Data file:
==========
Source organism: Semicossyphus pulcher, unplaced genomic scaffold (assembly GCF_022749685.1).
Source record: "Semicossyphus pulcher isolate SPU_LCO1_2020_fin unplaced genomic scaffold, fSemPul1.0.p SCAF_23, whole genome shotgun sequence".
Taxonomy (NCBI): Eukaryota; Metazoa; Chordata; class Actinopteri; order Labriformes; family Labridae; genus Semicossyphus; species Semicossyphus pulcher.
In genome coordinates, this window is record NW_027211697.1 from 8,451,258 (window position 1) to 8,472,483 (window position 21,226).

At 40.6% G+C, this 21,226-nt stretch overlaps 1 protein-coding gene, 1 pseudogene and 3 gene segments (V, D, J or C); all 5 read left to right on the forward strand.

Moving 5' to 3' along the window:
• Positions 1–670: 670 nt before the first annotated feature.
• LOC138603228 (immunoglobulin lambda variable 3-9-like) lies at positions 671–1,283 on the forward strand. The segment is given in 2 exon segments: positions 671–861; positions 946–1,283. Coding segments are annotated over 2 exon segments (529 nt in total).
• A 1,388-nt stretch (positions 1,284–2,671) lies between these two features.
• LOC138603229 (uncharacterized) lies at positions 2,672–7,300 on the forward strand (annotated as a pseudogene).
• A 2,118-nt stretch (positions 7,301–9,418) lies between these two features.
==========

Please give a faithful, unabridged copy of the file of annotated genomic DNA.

Source organism: Semicossyphus pulcher, unplaced genomic scaffold (assembly GCF_022749685.1).
Source record: "Semicossyphus pulcher isolate SPU_LCO1_2020_fin unplaced genomic scaffold, fSemPul1.0.p SCAF_23, whole genome shotgun sequence".
Taxonomy (NCBI): Eukaryota; Metazoa; Chordata; class Actinopteri; order Labriformes; family Labridae; genus Semicossyphus; species Semicossyphus pulcher.
In genome coordinates, this window is record NW_027211697.1 from 8,451,258 (window position 1) to 8,472,483 (window position 21,226).

At 40.6% G+C, this 21,226-nt stretch overlaps 1 protein-coding gene, 1 pseudogene and 3 gene segments (V, D, J or C); all 5 read left to right on the forward strand.

Moving 5' to 3' along the window:
• Positions 1–670: 670 nt before the first annotated feature.
• LOC138603228 (immunoglobulin lambda variable 3-9-like) lies at positions 671–1,283 on the forward strand. The segment is given in 2 exon segments: positions 671–861; positions 946–1,283. Coding segments are annotated over 2 exon segments (529 nt in total).
• A 1,388-nt stretch (positions 1,284–2,671) lies between these two features.
• LOC138603229 (uncharacterized) lies at positions 2,672–7,300 on the forward strand (annotated as a pseudogene).
• A 2,118-nt stretch (positions 7,301–9,418) lies between these two features.